Eco-activists targeting Heathrow with drones will antagonise rather than win sympathy
A drone activist group calling itself Heathrow Pause and described as a splinter of environmental group Extinction Rebellion has warned that on September 13 its members will be flying drones around Heathrow, forcing the grounding of flights as part of a protest at the planned expansion of the airport.
These protests cause most of us a real dilemma, because while almost everyone wants to save the world, they also want to go on holiday. When it comes to the crunch, the majority would choose a week on the beach over protecting the polar bears. Of course most would deny it publicly.
Perhaps activists need to take this into account when planning their public relations campaign. At the moment the environmentalists seem to believe that they can annoy the public into changing their behaviour with a series of seriously inconvenient stunts.Also on rt.com ‘Feels wrong?’ Elites’ darling Greta Thunberg poses next to German ‘eco-extremist’
The activists targeting Heathrow say they’ve found a loophole in the rules which means they won’t be doing anything illegal. Essentially, they’ll be flying toy drones at head height within restricted airspace which they believe will force all air traffic to be stopped.
Some members have apparently already discussed their plans with the police in advance. This could cause some to question their commitment, given that telling the authorities in advance where, when and how you intend to cause chaos is not usually the best way to achieve your goals.
The activists justify their protest action by insisting they are raising awareness of climate change, but is there anyone in Britain for example that is not aware of climate change?Also on rt.com UK defenseless against ‘disruptive drone attacks’ at British airports, minister admits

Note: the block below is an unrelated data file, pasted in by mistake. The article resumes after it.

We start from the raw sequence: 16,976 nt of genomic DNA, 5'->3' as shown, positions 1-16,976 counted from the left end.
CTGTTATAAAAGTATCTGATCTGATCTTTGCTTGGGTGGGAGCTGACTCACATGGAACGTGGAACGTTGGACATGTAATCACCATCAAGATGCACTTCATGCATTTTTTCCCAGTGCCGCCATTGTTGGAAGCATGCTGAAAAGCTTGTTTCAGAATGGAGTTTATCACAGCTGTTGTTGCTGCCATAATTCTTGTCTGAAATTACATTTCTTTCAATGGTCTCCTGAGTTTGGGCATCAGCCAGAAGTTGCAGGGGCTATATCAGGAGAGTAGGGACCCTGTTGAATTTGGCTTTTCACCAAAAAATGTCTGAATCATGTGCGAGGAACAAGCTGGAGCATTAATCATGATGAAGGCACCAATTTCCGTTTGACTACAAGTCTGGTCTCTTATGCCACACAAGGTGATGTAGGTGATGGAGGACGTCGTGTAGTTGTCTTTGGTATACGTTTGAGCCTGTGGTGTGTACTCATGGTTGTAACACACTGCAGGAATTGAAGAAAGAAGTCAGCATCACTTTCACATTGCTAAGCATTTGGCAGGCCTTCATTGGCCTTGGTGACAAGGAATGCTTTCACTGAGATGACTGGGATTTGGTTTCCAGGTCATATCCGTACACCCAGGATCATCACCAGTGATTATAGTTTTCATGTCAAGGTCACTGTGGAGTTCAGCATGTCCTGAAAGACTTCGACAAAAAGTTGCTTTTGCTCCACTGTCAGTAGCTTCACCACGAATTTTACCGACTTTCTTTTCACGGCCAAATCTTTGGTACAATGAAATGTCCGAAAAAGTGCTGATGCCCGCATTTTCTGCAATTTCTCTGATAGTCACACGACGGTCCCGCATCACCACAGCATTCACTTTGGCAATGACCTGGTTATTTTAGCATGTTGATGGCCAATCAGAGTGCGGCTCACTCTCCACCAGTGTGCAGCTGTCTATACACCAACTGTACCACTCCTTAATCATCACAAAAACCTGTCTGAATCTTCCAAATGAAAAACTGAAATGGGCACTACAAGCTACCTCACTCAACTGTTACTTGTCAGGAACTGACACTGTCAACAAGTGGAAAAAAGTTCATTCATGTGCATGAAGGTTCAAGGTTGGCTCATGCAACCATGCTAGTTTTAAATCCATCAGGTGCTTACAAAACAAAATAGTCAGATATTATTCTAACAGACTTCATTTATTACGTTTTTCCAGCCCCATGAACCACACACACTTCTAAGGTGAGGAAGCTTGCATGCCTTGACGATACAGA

The battle being faced at this point is not to make people aware of the dangers of climate change, but to make them care enough to change their behaviour. The only behaviour putting passengers at risk on planes and ruining their holidays will change is to make a nonviolent person want to punch a drone activist on the nose.
Environmentalists have a compelling message, rebelling against one’s extinction is about as persuasive an argument as you’ll find, but is the continual inconveniencing of people going about their lives the way to win people to your cause?
Extinction Rebellion have also been spotted stopping traffic in the centre of cities like London, threatening to shut down London Fashion Week, as well as targeting other airports. It’s got to be tough to get a message through if you’re being antagonistic at the same time.
Eco-warriors see themselves as fighting a just cause in which the ends justify the means. To others they’re beginning to look like nothing more than extremists who, in the worst cases, are willing to put lives at risk to make their point.
By Simon Rite
Simon Rite is a writer based in London for RT, in charge of several projects including the political satire group #ICYMI. Follow him on Twitter @SiWrites